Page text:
It is important to see that we use the minimal possible memory elements required for the Gray counter (i.e. no extra states to remember or pipeline) and that during “direction switching” we gate the clock for the (n-1) LSBs up/down Gray counter using an ordinary clock gate construct.
If we look carefully we see that the “direction switching” logic is basically a mux structure with the select being the direction bit.

A timing diagram of the above circuit for a 10 state Gray counter is also depicted below for clarity.

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FSM State Encoding – More Switching Reduction Tips

September 4, 2007

I promised before to write some words on reducing switching activity by cleverly assigning the states of an FSM, so here goes…

Look at the example below. The FSM has five states “A”-“E”. Most naturally, one would just sequentially enumerate them (or use some enumeration scheme given by VHDL or Veriog – which is easier for debugging purposes).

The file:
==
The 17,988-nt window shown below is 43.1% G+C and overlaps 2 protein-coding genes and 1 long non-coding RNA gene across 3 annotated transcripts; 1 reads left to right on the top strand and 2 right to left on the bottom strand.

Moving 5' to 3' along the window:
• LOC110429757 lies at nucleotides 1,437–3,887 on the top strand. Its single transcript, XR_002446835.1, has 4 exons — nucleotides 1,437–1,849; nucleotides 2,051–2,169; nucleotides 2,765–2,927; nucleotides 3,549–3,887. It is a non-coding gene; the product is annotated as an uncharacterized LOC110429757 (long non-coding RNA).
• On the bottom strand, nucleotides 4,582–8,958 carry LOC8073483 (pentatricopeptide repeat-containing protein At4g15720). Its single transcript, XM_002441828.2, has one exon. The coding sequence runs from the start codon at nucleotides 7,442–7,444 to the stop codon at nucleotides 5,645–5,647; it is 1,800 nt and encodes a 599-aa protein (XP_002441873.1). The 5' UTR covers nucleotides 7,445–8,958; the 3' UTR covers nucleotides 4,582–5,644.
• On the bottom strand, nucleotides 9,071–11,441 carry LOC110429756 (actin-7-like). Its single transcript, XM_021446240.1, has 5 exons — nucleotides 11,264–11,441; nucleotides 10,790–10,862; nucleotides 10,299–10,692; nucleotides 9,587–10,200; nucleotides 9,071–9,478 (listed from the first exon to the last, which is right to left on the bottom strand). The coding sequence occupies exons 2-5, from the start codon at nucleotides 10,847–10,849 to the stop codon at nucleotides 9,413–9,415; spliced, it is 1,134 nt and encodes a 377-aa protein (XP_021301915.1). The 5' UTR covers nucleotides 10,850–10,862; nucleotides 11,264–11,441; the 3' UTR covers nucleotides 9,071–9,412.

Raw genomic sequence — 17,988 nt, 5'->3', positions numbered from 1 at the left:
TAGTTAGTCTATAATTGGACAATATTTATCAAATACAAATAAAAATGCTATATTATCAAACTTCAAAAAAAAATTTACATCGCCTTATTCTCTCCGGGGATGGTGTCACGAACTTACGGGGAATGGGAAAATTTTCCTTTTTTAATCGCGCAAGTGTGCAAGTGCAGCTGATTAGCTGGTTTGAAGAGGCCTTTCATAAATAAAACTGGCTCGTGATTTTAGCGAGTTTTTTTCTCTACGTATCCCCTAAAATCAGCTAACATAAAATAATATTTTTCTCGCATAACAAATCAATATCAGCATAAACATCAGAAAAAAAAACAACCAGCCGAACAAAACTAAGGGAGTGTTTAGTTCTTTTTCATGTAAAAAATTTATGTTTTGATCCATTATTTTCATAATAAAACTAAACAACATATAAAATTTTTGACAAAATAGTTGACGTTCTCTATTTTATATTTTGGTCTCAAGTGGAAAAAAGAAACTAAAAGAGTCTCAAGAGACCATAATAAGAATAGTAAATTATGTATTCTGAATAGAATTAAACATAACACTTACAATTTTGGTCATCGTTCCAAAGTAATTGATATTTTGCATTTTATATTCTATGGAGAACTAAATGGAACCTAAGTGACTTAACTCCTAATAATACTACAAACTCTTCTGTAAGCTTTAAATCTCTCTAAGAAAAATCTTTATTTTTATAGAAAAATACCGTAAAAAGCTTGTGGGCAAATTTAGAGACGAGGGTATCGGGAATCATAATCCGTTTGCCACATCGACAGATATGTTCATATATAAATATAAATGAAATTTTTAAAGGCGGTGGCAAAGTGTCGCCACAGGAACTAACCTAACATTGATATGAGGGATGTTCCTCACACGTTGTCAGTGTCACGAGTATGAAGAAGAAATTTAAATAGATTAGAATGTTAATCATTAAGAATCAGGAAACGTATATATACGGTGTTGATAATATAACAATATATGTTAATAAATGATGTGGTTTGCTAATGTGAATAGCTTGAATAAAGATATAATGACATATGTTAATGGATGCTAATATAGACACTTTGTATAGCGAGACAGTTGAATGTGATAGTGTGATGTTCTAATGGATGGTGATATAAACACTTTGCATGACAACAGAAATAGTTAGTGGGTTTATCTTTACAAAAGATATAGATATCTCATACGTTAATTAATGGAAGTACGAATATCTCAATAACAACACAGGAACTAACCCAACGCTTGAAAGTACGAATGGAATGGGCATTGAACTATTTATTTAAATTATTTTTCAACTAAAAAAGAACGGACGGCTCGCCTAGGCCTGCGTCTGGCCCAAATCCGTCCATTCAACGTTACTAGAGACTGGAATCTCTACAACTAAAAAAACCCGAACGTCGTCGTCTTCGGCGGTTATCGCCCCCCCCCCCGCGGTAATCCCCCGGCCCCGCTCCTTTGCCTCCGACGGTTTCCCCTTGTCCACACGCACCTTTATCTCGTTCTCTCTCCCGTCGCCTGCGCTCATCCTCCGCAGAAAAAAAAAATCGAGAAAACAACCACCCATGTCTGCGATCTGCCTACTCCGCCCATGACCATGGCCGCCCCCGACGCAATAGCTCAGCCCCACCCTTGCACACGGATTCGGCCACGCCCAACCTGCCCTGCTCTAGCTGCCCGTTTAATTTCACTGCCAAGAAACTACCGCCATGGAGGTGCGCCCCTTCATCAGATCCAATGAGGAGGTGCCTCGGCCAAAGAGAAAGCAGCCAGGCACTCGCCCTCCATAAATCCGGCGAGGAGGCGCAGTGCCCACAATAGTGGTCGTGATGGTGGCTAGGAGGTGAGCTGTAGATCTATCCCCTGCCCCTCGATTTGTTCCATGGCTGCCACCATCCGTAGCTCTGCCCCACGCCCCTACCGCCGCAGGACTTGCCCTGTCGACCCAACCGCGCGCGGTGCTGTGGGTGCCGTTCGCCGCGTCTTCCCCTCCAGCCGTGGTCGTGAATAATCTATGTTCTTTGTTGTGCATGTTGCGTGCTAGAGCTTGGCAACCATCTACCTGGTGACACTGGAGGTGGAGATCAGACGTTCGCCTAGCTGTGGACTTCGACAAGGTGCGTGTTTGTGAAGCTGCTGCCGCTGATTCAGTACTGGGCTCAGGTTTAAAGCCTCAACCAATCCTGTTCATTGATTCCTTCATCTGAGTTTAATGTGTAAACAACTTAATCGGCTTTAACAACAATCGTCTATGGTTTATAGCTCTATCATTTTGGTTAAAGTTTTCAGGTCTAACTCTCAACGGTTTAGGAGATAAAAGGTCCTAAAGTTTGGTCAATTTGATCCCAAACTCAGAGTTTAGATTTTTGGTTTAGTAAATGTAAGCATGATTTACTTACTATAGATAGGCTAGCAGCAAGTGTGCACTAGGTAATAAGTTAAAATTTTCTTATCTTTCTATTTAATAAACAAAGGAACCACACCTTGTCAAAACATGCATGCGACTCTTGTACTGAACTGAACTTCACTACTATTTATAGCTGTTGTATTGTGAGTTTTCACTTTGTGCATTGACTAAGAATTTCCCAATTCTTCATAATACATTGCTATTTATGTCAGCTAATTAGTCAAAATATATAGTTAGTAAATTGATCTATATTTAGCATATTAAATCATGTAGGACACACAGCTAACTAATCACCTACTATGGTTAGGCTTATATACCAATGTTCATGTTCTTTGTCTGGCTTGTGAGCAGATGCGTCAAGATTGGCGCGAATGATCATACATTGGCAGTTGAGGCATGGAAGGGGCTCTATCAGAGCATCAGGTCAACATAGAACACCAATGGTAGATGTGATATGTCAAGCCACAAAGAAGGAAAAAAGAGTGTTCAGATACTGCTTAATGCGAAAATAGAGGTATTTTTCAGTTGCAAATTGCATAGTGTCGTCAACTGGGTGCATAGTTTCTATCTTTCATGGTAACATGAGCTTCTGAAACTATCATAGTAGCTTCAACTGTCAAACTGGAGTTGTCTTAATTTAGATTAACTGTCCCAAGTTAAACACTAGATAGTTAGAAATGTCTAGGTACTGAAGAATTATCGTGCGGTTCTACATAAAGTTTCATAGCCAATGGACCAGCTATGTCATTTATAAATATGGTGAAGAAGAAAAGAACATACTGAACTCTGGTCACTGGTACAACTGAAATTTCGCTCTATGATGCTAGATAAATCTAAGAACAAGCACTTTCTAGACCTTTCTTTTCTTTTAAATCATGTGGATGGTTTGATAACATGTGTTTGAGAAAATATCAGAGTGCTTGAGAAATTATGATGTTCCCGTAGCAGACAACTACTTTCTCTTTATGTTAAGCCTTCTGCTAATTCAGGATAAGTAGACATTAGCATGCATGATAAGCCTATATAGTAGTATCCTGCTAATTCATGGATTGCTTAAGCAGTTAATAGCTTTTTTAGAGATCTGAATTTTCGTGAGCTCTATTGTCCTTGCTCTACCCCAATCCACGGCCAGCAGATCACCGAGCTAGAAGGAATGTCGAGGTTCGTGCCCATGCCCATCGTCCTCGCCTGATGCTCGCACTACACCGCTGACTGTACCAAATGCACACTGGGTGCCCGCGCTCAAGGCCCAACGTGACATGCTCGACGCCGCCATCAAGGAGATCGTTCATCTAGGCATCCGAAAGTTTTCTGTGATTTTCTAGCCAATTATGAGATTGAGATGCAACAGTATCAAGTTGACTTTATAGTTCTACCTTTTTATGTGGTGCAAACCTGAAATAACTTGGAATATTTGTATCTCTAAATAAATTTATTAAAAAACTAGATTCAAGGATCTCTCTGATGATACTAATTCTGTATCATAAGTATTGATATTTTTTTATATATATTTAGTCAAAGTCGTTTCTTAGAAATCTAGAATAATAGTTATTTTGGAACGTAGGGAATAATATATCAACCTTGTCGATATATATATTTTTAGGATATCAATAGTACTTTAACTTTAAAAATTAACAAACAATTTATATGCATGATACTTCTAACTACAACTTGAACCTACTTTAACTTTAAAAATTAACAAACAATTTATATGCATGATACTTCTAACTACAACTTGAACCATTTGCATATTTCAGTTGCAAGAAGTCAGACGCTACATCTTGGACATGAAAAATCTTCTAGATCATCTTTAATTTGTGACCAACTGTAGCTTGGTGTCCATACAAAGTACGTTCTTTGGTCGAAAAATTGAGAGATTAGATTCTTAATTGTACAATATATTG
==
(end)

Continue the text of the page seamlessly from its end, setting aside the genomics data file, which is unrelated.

In the diagram the sequential enumeration is marked in red. Now, consider only the topology of the FSM – i.e. without any reference to the probability of state transitions. You will notice that the diagram states (pun intended) in red near each arc the amount of bits switching for this specific transition. For example, to go from state “E” (100) to state “B” (001), two bits will toggle.

red_switching_fsm.png

But could we choose a better enumeration scheme that will reduce the amount of switching? Turns out that yes (don’t tell anybody but I forced this example to have a better enumeration 🙂 ). If you look at the green state enumeration you will clearly see that at most only one bit toggles for every transition.